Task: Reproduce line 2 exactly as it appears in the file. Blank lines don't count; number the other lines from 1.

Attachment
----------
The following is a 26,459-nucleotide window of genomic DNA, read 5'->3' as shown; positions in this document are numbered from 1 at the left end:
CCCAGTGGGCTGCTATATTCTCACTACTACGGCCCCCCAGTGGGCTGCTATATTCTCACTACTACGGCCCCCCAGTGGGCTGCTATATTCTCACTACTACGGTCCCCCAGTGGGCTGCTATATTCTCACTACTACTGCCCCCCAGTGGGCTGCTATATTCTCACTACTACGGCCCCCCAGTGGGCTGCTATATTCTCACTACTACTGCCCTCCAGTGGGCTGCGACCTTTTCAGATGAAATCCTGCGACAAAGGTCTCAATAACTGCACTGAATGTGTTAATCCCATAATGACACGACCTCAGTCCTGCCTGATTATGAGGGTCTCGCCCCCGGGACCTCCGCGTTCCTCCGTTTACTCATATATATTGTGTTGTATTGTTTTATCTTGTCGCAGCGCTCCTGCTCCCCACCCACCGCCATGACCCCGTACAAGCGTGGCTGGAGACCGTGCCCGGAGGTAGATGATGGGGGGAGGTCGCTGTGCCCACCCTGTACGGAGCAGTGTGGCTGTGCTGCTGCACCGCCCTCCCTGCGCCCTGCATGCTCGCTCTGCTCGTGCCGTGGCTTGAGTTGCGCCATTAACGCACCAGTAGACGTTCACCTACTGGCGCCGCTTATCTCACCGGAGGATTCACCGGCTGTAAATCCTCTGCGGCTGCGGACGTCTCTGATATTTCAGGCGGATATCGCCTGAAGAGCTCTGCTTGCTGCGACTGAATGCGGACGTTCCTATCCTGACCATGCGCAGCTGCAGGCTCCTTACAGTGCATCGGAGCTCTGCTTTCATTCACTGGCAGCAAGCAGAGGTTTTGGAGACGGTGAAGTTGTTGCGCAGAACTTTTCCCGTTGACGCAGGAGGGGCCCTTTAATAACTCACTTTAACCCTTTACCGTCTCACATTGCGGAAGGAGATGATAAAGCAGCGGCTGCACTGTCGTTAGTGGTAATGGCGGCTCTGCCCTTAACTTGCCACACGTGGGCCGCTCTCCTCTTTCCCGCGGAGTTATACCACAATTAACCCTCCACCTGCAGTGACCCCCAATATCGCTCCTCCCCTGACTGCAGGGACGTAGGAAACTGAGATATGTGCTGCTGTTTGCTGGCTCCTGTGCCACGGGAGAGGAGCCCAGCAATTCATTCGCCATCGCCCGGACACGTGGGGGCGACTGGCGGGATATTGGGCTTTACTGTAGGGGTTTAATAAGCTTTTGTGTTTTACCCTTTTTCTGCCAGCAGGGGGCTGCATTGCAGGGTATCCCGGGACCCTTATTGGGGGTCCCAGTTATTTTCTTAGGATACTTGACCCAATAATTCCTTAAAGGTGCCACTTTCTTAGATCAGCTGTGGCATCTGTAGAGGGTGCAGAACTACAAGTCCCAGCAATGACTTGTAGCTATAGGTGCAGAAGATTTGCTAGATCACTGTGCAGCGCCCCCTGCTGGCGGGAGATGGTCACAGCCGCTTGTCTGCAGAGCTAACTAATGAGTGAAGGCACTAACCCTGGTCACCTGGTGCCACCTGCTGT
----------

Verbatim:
CCCAGTGGGCTGCTATATTCTCACTACTACGGCCCCCCAGTGGGCTGCTATATTCTCACTACTACGGCCCCCCAGTGGGCTGCTATATTCTCACTACTACGGTCCCCCAGTGGGCTGCTATATTCTCACTACTACTGCCCCCCAGTGGGCTGCTATATTCTCACTACTACGGCCCCCCAGTGGGCTGCTATATTCTCACTACTACTGCCCTCCAGTGGGCTGCGACCTTTTCAGATGAAATCCTGCGACAAAGGTCTCAATAACTGCACTGAATGTGTTAATCCCATAATGACACGACCTCAGTCCTGCCTGATTATGAGGGTCTCGCCCCCGGGACCTCCGCGTTCCTCCGTTTACTCATATATATTGTGTTGTATTGTTTTATCTTGTCGCAGCGCTCCTGCTCCCCACCCACCGCCATGACCCCGTACAAGCGTGGCTGGAGACCGTGCCCGGAGGTAGATGATGGGGGGAGGTCGCTGTGCCCACCCTGTACGGAGCAGTGTGGCTGTGCTGCTGCACCGCCCTCCCTGCGCCCTGCATGCTCGCTCTGCTCGTGCCGTGGCTTGAGTTGCGCCATTAACGCACCAGTAGACGTTCACCTACTGGCGCCGCTTATCTCACCGGAGGATTCACCGGCTGTAAATCCTCTGCGGCTGCGGACGTCTCTGATATTTCAGGCGGATATCGCCTGAAGAGCTCTGCTTGCTGCGACTGAATGCGGACGTTCCTATCCTGACCATGCGCAGCTGCAGGCTCCTTACAGTGCATCGGAGCTCTGCTTTCATTCACTGGCAGCAAGCAGAGGTTTTGGAGACGGTGAAGTTGTTGCGCAGAACTTTTCCCGTTGACGCAGGAGGGGCCCTTTAATAACTCACTTTAACCCTTTACCGTCTCACATTGCGGAAGGAGATGATAAAGCAGCGGCTGCACTGTCGTTAGTGGTAATGGCGGCTCTGCCCTTAACTTGCCACACGTGGGCCGCTCTCCTCTTTCCCGCGGAGTTATACCACAATTAACCCTCCACCTGCAGTGACCCCCAATATCGCTCCTCCCCTGACTGCAGGGACGTAGGAAACTGAGATATGTGCTGCTGTTTGCTGGCTCCTGTGCCACGGGAGAGGAGCCCAGCAATTCATTCGCCATCGCCCGGACACGTGGGGGCGACTGGCGGGATATTGGGCTTTACTGTAGGGGTTTAATAAGCTTTTGTGTTTTACCCTTTTTCTGCCAGCAGGGGGCTGCATTGCAGGGTATCCCGGGACCCTTATTGGGGGTCCCAGTTATTTTCTTAGGATACTTGACCCAATAATTCCTTAAAGGTGCCACTTTCTTAGATCAGCTGTGGCATCTGTAGAGGGTGCAGAACTACAAGTCCCAGCAATGACTTGTAGCTATAGGTGCAGAAGATTTGCTAGATCACTGTGCAGCGCCCCCTGCTGGCGGGAGATGGTCACAGCCGCTTGTCTGCAGAGCTAACTAATGAGTGAAGGCACTAACCCTGGTCACCTGGTGCCACCTGCTGT